That investment can pay big dividends for both researchers and the general population, notes Carol Cushing, a clinical trials specialist for the National Institute on Drug Abuse's Clinical Trials Network database.
"By opening the door to more people through our database, some smart person may make a new connection or correlation," she says.
Large-scale databases come in a variety of forms and can be useful for grad students in almost any area of psychology. The major ones include:
Database:Inter-university Consortium for Political and Social Research (ICPSR)
Sponsor: A range of government agencies, colleges and universities
What's in it: The world's largest archive of digital social science data, containing 10 archives on topics including substance abuse, criminal justice and aging.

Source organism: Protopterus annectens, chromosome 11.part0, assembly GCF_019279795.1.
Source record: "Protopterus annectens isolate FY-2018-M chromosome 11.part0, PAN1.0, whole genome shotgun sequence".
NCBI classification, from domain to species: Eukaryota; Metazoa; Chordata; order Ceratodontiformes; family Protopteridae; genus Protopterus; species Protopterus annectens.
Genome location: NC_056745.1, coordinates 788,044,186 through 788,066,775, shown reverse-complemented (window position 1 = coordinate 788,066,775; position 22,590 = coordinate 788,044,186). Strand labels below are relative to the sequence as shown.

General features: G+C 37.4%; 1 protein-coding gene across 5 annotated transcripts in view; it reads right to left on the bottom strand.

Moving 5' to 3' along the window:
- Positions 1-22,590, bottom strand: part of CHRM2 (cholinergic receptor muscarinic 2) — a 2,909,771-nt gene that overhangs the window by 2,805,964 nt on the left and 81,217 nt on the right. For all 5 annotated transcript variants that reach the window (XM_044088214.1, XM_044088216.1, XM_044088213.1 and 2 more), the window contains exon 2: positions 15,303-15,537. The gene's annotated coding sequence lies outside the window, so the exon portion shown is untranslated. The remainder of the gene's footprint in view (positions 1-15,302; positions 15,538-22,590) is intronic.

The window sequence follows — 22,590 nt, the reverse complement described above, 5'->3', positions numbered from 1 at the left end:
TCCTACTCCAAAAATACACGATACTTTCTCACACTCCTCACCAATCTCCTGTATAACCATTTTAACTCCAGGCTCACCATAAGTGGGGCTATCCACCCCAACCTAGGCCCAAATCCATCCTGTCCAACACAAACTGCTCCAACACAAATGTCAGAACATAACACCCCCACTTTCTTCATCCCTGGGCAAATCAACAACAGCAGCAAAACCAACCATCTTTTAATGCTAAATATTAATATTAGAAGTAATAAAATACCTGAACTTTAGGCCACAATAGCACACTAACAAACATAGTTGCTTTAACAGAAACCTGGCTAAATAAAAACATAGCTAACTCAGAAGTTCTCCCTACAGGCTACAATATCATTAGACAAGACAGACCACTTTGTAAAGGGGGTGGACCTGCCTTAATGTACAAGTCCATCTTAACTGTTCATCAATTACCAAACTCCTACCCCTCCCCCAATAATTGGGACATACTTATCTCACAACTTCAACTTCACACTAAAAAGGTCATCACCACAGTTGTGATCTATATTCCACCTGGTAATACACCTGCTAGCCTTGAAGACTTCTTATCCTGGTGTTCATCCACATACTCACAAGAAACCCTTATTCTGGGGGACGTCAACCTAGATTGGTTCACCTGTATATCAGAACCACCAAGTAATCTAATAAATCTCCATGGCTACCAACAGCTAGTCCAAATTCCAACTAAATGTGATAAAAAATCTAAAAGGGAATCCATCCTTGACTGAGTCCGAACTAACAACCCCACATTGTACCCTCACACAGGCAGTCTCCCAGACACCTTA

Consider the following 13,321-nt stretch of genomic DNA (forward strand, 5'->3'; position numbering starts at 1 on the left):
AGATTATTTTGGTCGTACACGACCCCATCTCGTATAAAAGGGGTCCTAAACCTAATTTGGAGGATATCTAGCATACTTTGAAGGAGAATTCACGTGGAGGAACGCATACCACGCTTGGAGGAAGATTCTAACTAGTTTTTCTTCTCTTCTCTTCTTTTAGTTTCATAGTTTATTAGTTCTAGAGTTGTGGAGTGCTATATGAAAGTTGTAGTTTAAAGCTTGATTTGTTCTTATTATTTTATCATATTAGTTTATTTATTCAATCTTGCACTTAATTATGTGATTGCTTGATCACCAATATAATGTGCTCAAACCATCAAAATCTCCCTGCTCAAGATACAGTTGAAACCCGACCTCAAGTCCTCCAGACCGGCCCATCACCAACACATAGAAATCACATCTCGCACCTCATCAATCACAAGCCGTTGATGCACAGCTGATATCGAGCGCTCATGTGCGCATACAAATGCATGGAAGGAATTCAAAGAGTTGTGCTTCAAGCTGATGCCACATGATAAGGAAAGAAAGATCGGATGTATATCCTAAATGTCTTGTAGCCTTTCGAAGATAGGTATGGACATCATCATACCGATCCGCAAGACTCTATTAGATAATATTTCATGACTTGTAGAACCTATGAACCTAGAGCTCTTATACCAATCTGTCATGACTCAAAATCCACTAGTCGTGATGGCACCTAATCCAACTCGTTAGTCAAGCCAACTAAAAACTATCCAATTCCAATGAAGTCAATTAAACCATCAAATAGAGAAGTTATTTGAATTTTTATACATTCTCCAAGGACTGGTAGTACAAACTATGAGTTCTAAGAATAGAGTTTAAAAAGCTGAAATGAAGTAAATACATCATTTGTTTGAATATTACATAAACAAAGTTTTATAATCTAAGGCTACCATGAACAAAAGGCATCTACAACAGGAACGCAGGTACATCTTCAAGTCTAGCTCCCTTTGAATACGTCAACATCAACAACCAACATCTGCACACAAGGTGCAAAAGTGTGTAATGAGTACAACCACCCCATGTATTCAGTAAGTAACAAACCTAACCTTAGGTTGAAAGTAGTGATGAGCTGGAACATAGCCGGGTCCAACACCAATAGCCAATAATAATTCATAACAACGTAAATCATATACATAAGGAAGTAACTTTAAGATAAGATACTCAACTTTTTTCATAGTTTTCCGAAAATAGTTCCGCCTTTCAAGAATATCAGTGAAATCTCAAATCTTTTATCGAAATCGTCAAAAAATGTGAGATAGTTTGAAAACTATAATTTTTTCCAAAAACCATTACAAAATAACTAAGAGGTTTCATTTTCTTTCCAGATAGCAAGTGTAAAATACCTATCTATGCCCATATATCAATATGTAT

How to use the data: If your university is an ICPSR member, you can contact your institution's ICPSR representative for assistance or to find out about new data releases.
Sponsor: The U.S. Census Bureau
What's in it: Federal census, economic, health, income, family and labor data.
How to use the data: The Web site includes tutorials for handling a variety of data types. You can also call (866) 437-0171 for help.
Sponsor: Substance Abuse and Mental Health Services Administration
What's in it: Data from surveys and studies including SAMHSA's National Survey on Drug Use and Health and the National Institute on Drug Abuse's Monitoring the Future study.
How to use the data: The Web site includes complete documentation on all of the data sets, including code books, descriptive information and lists of published papers.